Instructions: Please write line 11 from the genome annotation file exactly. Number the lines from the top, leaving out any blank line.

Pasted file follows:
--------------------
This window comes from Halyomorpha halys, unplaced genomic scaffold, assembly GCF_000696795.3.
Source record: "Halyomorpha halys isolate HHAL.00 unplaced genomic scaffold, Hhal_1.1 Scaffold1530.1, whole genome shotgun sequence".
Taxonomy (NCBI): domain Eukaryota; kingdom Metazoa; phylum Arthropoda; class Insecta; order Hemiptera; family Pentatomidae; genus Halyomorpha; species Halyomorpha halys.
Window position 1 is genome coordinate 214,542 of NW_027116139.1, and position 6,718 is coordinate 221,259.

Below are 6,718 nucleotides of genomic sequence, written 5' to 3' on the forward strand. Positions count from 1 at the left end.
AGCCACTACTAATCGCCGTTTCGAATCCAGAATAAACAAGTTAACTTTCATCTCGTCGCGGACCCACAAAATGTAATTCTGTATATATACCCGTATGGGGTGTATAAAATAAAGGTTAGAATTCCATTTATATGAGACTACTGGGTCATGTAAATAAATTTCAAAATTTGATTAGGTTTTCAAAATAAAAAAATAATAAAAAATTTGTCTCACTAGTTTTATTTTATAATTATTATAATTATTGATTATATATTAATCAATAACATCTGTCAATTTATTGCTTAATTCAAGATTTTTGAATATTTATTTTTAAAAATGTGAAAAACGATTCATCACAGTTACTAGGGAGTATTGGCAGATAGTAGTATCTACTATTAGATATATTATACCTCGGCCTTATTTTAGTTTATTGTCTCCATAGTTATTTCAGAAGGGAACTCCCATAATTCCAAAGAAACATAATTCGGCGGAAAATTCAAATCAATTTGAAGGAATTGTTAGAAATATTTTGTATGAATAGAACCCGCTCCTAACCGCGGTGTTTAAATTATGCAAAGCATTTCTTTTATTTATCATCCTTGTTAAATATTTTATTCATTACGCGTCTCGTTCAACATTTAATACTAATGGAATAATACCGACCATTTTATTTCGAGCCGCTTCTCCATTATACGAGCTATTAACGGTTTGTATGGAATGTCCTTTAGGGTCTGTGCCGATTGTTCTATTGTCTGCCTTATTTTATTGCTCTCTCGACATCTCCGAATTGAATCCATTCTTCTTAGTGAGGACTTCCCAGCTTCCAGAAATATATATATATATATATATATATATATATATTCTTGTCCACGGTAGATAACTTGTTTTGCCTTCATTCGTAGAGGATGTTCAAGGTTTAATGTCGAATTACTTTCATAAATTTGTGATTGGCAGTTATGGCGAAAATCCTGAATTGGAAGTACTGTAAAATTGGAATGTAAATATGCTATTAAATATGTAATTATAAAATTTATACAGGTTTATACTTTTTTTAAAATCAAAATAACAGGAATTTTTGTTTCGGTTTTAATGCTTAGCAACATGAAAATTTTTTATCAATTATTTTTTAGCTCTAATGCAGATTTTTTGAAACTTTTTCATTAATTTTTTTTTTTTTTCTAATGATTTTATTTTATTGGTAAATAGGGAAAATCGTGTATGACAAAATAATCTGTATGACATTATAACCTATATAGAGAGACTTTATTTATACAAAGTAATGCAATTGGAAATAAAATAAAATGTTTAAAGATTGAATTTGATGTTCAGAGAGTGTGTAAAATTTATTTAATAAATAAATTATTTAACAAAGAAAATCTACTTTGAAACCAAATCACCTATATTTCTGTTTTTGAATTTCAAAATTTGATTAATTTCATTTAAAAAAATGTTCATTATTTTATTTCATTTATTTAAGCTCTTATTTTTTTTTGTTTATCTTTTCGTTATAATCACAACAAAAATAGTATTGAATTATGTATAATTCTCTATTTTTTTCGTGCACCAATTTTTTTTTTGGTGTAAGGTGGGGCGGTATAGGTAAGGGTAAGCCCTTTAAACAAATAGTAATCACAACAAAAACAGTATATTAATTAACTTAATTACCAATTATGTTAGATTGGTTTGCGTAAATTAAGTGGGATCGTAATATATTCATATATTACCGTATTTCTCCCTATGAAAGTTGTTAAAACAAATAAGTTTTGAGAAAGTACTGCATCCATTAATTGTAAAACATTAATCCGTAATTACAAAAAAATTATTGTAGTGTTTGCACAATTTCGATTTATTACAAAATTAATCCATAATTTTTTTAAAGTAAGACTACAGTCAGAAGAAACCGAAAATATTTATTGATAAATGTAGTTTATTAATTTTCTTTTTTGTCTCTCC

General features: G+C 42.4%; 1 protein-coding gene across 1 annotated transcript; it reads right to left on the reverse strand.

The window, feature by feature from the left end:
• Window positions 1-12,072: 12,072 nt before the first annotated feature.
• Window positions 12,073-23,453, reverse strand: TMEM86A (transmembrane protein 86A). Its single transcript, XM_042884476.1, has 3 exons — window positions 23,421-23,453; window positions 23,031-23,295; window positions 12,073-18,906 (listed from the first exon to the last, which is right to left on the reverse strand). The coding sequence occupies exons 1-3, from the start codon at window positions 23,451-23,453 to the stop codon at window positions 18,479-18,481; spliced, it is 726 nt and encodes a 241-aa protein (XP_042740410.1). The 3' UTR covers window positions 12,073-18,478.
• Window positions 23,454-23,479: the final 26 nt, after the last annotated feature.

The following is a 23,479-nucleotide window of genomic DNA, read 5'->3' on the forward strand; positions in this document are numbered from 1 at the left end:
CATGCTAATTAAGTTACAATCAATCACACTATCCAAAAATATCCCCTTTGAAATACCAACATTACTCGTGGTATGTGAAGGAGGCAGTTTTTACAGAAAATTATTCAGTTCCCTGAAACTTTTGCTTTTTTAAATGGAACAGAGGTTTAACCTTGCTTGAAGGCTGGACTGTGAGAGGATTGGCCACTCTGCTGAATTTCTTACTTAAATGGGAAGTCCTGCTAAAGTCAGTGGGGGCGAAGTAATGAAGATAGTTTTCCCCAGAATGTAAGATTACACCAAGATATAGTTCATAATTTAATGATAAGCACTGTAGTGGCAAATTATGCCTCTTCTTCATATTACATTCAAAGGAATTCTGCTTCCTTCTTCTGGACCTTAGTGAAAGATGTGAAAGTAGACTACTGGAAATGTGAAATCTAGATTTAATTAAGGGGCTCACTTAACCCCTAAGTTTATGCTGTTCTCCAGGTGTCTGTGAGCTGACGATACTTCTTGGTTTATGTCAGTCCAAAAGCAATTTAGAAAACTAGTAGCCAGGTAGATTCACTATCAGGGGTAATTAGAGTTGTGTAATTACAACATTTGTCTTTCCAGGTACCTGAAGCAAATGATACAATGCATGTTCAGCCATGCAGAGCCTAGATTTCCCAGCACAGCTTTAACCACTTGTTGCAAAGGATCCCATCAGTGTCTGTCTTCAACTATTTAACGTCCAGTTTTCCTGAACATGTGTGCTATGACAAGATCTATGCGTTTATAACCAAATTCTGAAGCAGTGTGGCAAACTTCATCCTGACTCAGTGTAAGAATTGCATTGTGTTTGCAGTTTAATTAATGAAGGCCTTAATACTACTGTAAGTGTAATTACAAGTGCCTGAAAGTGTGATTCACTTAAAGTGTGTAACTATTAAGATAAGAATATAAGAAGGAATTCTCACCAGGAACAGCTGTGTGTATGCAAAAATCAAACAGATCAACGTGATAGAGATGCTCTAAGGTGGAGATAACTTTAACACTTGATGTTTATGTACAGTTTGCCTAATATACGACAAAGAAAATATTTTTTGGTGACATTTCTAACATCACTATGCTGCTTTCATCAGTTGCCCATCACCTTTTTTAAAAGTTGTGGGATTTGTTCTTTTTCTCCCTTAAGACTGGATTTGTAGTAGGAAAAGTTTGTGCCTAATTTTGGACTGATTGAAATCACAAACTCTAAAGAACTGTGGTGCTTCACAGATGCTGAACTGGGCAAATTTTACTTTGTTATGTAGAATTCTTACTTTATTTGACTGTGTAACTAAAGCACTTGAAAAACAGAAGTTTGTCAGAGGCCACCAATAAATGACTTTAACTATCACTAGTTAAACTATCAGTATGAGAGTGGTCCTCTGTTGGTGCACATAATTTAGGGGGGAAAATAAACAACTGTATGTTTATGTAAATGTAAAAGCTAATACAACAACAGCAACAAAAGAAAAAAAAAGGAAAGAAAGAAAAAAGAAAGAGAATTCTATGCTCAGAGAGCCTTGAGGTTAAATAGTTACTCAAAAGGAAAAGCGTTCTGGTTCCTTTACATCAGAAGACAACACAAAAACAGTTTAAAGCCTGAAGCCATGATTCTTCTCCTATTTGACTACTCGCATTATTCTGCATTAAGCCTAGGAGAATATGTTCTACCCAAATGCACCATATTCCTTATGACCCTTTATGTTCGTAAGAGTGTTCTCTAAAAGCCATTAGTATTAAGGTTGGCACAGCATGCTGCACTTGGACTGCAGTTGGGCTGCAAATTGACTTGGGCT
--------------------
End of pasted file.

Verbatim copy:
• Window positions 23,454-23,479: the final 26 nt, after the last annotated feature.